Bounded by Stillman, First, Ritch, and King Streets and designated in 1990, this industrial and warehouse historic district features a collection of single- and multi-story warehouses. Constructed of brick and reinforced concrete, the warehouses are associated with maritime and rail activities. The majority of buildings were erected between 1906 and 1929. Blocks: 6 Parcels: 84
9. Bush Street Cottage Row Landmark District
Bounded by Bush, Webster, Fillmore, and Sutter Streets and designated in 1991, the historic district is comprised of residential buildings – primarily of flat front Italianate and Stick design – plus a walkway and a small park. Located in the Japantown neighborhood, the buildings are relatively small-scale and a uniform two-stories in height. In the 1930s, the walkway was commonly known as “Japan Street” due to the neighborhood’s large population of Japanese-American residents. Blocks: 2 Parcels: 23
10. Civic Center Landmark District
Bounded by Market, Fell, Franklin, Golden Gate and Jone and designated in 1996, the Civic Center historic district consists of monumental institutional buildings flanking a central open space, as well as nearby large-scale commercial and apartment buildings. Civic Center institutional buildings are unified in a Beaux Arts Classical design, described as “American Renaissance.” The Civic Center Plaza is a contributing feature. Blocks: 15 Parcels: 61
11. Dogpatch Landmark District
Bounded by Mariposa, Tubbs, 3rd, and Indiana Streets and designated in 2003, this historic district features the oldest enclave of industrial workers’ housing in San Francisco. It is located to the east of Potrero Hill in the Central Waterfront district. The small-scale Victorian-era cottages and flats housed workers from the shipyards and maritime-related industries of the adjacent Potrero Point. Also included are several industrial, commercial and civic buildings. Blocks: 9 Parcels: 131
And the twelfth district which is in the works and includes four blocks and 87 parcels: Duboce Park.
Comments from Plugged-In Readers
The one percent figure dramatically understates how much of SF’s building stock is subject to strict historic regulation under CEQA. Any building over 50 years old has to be evaluated before it is altered. If Planning staff determines it has historic value, then it basically gets treated as a landmark unless you want to spend a year or two and a couple hundred grand doing an EIR. The rational financial choice in most cases is to follow the historic regulations. I wouldn’t be surprised if 25-50 percent of building stock on the eastern side of the city is a de facto landmark.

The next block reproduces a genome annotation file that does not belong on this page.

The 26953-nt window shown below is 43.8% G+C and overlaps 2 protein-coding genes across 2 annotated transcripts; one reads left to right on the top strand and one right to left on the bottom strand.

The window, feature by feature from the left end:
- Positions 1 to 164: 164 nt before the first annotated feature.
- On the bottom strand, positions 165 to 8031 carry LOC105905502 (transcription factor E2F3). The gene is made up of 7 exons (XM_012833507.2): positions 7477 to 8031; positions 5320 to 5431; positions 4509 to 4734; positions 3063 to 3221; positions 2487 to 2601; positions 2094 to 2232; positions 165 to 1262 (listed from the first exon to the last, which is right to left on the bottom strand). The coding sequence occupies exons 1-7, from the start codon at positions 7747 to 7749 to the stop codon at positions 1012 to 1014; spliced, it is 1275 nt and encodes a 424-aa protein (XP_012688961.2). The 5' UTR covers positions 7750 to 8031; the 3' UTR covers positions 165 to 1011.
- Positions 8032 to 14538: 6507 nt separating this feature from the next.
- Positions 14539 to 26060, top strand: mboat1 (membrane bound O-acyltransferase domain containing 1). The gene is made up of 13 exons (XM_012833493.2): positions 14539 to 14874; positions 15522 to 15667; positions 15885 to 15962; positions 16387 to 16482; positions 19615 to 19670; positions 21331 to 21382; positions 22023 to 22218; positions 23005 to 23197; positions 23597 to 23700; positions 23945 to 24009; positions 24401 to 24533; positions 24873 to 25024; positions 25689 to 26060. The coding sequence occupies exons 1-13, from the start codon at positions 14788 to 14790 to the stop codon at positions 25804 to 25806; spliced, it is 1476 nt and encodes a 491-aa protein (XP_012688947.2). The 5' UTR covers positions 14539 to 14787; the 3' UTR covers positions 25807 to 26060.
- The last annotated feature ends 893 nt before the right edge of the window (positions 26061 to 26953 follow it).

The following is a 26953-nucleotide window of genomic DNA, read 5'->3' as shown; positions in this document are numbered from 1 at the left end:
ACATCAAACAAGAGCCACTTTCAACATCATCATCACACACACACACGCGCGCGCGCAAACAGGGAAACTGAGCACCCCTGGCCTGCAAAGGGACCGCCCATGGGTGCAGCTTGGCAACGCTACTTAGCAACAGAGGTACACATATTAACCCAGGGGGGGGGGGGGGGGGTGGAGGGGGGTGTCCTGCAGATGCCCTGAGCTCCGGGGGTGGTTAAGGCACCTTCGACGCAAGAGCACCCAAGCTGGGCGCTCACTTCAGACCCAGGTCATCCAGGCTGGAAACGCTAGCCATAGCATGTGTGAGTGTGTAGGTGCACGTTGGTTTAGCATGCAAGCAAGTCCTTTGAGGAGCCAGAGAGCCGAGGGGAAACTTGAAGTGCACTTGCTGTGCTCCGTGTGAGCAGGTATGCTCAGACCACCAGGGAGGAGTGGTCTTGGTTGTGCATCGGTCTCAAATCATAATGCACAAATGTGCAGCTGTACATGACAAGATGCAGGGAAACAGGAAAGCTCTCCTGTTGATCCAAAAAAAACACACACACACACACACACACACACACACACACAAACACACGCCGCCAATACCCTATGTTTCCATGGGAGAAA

Who cares? Tear down the “painted Ladies” tear down davies symphony hall for all I care. Just build build build. Minimum of 50 stories, no max. Eliminate all cars, buses and subways. Just walk, bike, or work from home. That seems to be the majorities idea of utopia.
Guess Again, I think you’ve dramatically overstated the CEQA process in regards to historic properties. The CEQA Guidelines do require that lead agencies consider the effects their actions would have on historic resources, but only for those actions subject to CEQA. Most building alterations are exempt from CEQA. Very few projects that ARE subject to CEQA require a full EIR. The vast majority of CEQA documents are Negative Declarations. Note that I’m not saying such alterations are exempt from City regulations regarding historic resources.
Em…Unlike most cities in CA, All building permits in San Francisco are discretionary and are therefore potentially subject to CEQA. If you alter a building in sf, planning decides if it is historic. If the buildings historic, then the permit will only be exempt from CEQA if you follow historic building rules.. I’ve worked on many permits to alter single family homes where the threat of lengthy ceqa review (even neg docs cost tens of thousands and often take the better part of a year to publish) means the owner has to choose between large expense/delay or following historic building rules. Again, in most other cities these permits would not be discretionary and ceqa would never come into play.